The casting of Smith as the friar is less effective, principally because she is the only player to counterfeit a character's sex, counting upon our suspension of disbelief to make it whole. In a stage world where no other actors attempt that masquerade, she stands out and falls short each time she engages. Not because of her performance, which is carefully considered and crafted to give the friar a misguided simplicity, a dangerous combination of guiless incompetence and would-be cunning. Rather, the casting decision is a lingering indication that the Baron's Men is still a community theatre, a band where typically more women than men are keen to tread the boards. In that respect Smith is just as evident here as she was in Poor Shadows' Gallathea by John Lily, where she doubled as Phillida's father and the master alchemist, both unavoidably male roles.
Casey Jones as Romeo has the cheerful good will of a puppy, glad to be amused by friends Mercutio and Benvolio (Ameer Mobarak). At the Capulets' costume party as a thoughtless prank, he catches sight of Juliet and he's hopelessly lost (forgetting instantly about Rosaline, the unseen beauty for whom he'd been pining).
Juliet responds immediately, of course, and director Hegedus somewhat improbably situates their wooing and first kiss smack dab in the middle of the festive crowd. Lindsay M. Palinsky as Juliet is a good deal more focused than her beau; she's a girl with her own mind. In the balcony scene her emphatic 'wherefore art thou Romeo?' is focused directly at the problem -- the deep and unexplained enmnity between the two clans -- and has no touch of dreamy languish. After the disastrous duels rip apart the civil peace, Romeo groans and wails at his sentence of banishment, the picture of a self-pitying adolescent.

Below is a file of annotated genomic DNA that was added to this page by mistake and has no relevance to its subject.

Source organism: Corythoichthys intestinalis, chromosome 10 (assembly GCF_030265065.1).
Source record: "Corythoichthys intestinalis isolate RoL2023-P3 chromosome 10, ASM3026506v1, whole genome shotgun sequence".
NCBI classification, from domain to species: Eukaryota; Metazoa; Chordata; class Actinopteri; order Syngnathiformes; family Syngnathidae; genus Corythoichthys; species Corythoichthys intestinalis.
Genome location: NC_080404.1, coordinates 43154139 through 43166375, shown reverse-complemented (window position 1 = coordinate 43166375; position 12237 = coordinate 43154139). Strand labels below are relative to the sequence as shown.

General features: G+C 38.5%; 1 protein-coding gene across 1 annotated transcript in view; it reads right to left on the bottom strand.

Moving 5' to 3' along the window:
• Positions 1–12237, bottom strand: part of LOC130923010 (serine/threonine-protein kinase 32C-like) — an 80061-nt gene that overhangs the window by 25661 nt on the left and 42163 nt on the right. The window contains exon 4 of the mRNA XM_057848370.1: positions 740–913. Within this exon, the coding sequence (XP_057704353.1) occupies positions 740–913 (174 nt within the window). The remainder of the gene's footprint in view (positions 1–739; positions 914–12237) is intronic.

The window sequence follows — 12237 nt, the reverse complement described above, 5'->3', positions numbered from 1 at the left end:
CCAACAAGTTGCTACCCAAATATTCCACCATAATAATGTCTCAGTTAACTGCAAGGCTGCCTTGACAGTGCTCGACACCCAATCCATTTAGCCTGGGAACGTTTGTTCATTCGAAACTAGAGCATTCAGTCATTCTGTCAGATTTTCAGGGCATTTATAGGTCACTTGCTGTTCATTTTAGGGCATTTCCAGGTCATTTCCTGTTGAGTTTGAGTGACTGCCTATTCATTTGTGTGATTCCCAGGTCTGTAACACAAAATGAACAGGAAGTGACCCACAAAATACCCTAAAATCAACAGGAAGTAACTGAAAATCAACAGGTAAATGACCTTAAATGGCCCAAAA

Palinsky's Juliet, in contrast, shows firm resolve and a will to take whatever measures may be required to get her way. She's strikingly attractive. Leanna Holmquist as her mother, Lady Capulet, is equally decisive when speaking to her daughter and has features much like those of Juliet; it's fun to wonder whether in other circumstances Romeo might have eventually turned out to be as full of himself as the ranting paternalistic Lord Capulet (Chris Casey). Juliet's ready to dupe her dad without a second thought. If it hadn't been for that confounded tardy friar and the uncoordinated elixirs, she probably could have managed Romeo just as well.
An unfortunate director's choice somewhat mars the final spectacle in the tomb, however. Juliet lies shrouded on a platform upstage center when Romeo breaks into the mausoleum. Unaccountably, Hegedus positions Romeo downstage of the feigned corpse, leaning over her or kneeling with his back to us throughout his anguished laments and his suicide. Rather than viewing his pain, we hear it only, offered no more than the spectacle of his back and hindquarters.
The cast has good diction, projection and mastery of the text. They entertain us with the intrigues and touch us with the spectacle of the wasted lives of these young lovers. After all the tragedies have befallen, Friar Laurence has confessed, and the prince has admonished both houses, the Baron's Men conclude the work with a Curtain call executed as a graceful dance, a modernized version of the jig with which Shakespeare's companies ended their entertainments. And they're happy to greet you outside the theatre to share their enthusiasm for the experience and for the play.
7400 Coldwater Canyon Dr.
Austin, TX, 78730
April 4 – 12 (Friday – Saturday) and April 17 – 26 (Thursday – Saturday) at 8 p.m. Pre-show market opens at 7 p.m.
Thursday nights: $10;
Friday & Saturday nights: $15
For the first time, we will be offering hot and cold food options that can be pre-ordered online. Hot-plates are available by pre-order only.
For tickets and for more information visit www.thebaronsmen.org